• Author: Harrison, Scott James

    Unknown

  • Author: Xue, Hong

    AgResearch, Grasslands Research Center, New Zealand

  • Author: Lane, Geoff

    AgResearch, Grasslands Research Center, New Zealand

  • Author: Villas-Boas, Silas

    University of Auckland, New Zealand

  • Author: Rasmussen, Susanne

    AgResearch, Grasslands Research Center, New Zealand

View graph of relations

Fructans are polymeric carbohydrates, which play important roles as plant reserve carbohydrates and stress protectants, and are beneficial for human health and animal production. Fructans are formed by the addition of Î-d-fructofuranosyl units to sucrose, leading to very complex mixtures of 1-kestose based inulins, 6-kestose linked levans, and 6G-kestose derived neoseries inulins and levans in cool season grasses such as Lolium perenne. The identification of isomeric fructan oligomers in chromatographic analysis of crude plant extracts is often hampered by the lack of authentic standards, and unambiguous peak assignment usually requires time-consuming analyses of purified fructan oligomers. We have developed a LC-MSn method for the separation and detection of fructan isomers and present here evidence for specific MSn fragmentation patterns associated with β1-2 (inulins) and β2-6 (levans) fructans. LC-MSn analysis of 13C labeled fructan oligomers produced by L. perenne fructosyltransferases expressed in yeast has enabled us to account for the observed fragmentation patterns in terms of preferential cleavage of the glycosidic bond between O- and fructose C2 in both inulins and levans and to differentiate reducing-end from nonreducing end cross ring cleavages in levans. We propose that higher order MS fragmentation patterns can be used to distinguish between the two major classes of fructan, i.e., inulins and levans, without the need for authentic standards. © 2011 American Chemical Society.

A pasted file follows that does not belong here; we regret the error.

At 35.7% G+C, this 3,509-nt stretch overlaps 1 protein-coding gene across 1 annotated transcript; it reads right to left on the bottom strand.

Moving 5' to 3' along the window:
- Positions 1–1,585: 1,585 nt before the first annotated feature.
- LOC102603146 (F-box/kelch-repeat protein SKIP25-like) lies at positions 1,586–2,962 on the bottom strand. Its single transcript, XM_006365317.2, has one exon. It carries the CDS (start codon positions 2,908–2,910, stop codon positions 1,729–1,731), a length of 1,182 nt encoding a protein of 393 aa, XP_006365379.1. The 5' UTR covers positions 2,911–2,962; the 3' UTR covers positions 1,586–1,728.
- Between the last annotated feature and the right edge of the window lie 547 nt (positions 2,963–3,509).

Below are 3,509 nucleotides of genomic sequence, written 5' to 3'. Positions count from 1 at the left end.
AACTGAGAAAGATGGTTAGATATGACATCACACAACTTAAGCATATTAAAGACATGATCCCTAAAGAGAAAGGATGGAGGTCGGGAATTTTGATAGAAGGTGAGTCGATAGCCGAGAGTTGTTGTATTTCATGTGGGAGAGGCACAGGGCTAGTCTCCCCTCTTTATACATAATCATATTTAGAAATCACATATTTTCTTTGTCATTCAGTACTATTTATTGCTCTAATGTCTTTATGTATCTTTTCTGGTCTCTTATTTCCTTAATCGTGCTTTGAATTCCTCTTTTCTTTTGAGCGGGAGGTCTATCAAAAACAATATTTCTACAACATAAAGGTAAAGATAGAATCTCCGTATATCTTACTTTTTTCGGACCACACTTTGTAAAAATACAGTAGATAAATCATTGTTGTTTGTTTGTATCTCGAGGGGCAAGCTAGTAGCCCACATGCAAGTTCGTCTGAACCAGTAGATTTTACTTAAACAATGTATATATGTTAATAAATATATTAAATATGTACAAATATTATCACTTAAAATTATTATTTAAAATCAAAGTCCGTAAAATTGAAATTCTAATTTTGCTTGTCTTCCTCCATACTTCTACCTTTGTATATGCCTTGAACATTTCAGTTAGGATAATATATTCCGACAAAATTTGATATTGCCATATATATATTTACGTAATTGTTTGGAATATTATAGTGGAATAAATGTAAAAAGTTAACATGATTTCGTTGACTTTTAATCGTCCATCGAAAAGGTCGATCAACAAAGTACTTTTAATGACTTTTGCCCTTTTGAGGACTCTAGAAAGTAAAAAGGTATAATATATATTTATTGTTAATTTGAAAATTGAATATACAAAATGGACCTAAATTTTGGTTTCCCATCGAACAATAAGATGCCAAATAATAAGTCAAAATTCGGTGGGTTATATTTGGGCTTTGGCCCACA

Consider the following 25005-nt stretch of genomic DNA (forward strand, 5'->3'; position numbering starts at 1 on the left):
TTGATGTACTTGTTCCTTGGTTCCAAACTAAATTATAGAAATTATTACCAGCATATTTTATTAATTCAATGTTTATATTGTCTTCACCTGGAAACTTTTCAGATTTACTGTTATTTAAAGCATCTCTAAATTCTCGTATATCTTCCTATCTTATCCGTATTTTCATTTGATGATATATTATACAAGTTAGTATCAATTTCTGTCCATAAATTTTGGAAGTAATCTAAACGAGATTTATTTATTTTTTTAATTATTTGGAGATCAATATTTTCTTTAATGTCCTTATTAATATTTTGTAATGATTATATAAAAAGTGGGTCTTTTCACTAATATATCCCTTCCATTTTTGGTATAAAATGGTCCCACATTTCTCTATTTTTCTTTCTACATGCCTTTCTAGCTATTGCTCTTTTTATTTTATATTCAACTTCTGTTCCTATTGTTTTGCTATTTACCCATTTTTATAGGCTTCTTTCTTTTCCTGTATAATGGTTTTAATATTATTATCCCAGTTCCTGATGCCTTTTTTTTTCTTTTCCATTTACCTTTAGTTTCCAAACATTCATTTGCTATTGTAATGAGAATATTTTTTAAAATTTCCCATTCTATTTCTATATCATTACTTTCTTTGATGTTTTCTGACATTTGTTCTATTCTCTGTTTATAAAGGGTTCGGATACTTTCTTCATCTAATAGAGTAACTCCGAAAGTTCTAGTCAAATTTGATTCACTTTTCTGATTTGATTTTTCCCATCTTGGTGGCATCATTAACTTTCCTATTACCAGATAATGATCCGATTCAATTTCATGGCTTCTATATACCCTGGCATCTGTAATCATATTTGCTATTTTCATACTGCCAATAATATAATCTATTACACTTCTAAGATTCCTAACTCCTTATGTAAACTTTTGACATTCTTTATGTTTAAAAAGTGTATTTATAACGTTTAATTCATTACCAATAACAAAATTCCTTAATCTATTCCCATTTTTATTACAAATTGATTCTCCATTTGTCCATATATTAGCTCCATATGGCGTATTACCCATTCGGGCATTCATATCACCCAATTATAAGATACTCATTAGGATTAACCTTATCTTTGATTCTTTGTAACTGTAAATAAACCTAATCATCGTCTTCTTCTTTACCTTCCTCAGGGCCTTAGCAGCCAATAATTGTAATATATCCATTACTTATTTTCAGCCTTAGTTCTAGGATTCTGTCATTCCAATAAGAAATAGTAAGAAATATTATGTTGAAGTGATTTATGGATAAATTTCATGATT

Original languageEnglish
JournalAnalytical Chemistry
Publication date2012
Volume84
Issue3
Pages1540-1548
ISSN0003-2700
DOIs
StatePublished
CitationsWeb of Science® Times Cited: 4
Download as:
Download as PDF
Select render style:
APAAuthorCBEHarvardMLAStandardVancouverShortLong
PDF
Download as HTML
Select render style:
APAAuthorCBEHarvardMLAStandardVancouverShortLong
HTML
Download as Word
Select render style:
APAAuthorCBEHarvardMLAStandardVancouverShortLong
Word

ID: 35964850